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    Acclaimed Vancouver museum has a new face

    Snow or no, one of Vancouver's iconic visitor attractions will re-open in time for the Olympic games. The Museum of Anthropology has knockout displays of Northwest Coast native cultures.

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    The museum's collection is among the major anthropological collections in North America. The web site states, "MOA houses some 36,000 ethnographic objects, as well as 535,000 archaeological objects under the care of UBC's Laboratory of Archaeology. The ethnographic materials derive from many parts of the world, including the South Pacific, Asia, Africa, Europe, and the Americas. There are approximately 6,000 objects from B.C.'s First Nations in the museum's collections; we also house 5,000 textiles from around the world, 3,500 coins, and 4,400 works on paper/made of paper."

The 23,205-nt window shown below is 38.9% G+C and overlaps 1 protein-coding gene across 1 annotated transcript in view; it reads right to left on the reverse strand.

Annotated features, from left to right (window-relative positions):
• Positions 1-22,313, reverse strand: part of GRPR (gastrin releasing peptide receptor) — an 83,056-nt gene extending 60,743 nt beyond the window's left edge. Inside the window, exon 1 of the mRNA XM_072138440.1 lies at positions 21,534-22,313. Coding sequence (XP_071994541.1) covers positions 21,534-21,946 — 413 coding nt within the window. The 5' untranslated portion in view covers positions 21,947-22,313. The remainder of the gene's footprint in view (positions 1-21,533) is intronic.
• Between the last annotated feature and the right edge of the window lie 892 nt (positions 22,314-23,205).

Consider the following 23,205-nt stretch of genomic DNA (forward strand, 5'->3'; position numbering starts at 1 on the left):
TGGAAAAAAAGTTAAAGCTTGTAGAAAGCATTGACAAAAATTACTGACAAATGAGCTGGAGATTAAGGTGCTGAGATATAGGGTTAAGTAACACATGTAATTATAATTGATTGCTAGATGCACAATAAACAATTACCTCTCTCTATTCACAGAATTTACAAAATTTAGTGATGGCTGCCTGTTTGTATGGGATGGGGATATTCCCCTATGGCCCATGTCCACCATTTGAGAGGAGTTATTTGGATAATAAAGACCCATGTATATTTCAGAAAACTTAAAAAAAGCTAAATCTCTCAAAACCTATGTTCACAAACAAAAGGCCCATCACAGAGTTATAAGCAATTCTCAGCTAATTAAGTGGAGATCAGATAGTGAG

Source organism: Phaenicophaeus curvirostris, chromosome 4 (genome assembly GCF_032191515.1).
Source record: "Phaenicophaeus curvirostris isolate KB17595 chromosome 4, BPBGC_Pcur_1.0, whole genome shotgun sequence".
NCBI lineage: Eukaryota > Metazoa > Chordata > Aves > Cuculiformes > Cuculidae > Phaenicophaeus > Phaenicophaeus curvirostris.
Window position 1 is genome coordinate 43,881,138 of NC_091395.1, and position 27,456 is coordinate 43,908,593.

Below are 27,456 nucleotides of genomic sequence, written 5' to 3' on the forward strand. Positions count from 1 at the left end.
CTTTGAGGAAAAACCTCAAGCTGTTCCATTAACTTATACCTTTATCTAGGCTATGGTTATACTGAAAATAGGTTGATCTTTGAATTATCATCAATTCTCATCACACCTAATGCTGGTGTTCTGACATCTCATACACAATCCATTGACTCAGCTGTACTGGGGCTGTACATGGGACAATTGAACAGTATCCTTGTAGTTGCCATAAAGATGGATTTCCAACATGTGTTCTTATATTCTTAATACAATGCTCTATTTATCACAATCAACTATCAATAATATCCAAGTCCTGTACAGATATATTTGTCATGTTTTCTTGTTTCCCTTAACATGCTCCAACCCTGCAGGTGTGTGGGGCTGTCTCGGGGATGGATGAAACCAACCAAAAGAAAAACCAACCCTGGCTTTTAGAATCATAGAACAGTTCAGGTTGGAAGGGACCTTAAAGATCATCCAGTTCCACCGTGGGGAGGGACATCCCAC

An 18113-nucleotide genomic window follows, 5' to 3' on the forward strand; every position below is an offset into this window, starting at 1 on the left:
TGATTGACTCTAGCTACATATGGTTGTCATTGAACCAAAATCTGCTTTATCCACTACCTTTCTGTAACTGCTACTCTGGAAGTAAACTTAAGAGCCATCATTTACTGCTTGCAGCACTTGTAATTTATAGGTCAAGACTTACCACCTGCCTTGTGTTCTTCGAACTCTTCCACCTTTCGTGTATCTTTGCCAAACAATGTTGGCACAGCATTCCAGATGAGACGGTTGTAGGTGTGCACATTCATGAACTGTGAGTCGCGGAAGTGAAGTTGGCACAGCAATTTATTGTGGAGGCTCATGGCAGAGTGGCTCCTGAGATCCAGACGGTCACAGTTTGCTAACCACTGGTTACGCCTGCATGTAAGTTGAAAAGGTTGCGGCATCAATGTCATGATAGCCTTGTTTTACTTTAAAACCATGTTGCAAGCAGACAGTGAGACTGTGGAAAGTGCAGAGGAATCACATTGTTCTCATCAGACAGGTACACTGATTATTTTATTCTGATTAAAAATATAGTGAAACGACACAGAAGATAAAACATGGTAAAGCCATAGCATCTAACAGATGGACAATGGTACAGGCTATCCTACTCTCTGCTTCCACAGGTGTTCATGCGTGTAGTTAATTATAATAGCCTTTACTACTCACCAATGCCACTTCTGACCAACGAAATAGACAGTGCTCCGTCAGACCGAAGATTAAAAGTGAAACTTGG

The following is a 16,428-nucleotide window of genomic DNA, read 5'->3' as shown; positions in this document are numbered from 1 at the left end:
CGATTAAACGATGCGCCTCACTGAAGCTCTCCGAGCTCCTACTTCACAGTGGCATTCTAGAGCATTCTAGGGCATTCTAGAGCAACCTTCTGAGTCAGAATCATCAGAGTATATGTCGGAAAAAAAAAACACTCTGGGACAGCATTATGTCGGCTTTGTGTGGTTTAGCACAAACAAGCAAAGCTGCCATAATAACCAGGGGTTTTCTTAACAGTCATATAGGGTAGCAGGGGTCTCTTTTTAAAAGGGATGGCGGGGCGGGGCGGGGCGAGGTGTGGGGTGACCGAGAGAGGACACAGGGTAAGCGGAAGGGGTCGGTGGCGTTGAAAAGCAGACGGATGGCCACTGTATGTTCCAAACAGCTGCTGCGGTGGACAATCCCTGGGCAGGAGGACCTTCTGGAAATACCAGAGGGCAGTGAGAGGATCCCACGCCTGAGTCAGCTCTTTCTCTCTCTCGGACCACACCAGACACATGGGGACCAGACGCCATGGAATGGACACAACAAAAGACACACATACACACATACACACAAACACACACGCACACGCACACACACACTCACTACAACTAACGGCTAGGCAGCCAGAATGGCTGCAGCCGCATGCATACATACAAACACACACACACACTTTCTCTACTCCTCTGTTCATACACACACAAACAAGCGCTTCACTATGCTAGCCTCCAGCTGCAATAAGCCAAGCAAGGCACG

Nothing we saw in a quick tour of exhibits (truncated when a museum worker found we had wandered into a "wait until Saturday" zone) rivaled the poles, but there was so much more than before, better housed, and with new ways for the public to relate to the exhibits. Long after the snow is gone from the 2010 Olympics, this will remain as an article of pride for the Olympics city.

    Floyd J. McKay, professor of journalism emeritus at Western Washington University, was a print and broadcast journalist in Oregon for three decades. Recipient of a DuPont-Columbia Broadcast Award for documentaries, and a Nieman Fellowship at Harvard, he is also a historian and holds a Ph.D. from the University of Washington. He resides in Bellingham and can be reached at floydmckay@comcast.net.

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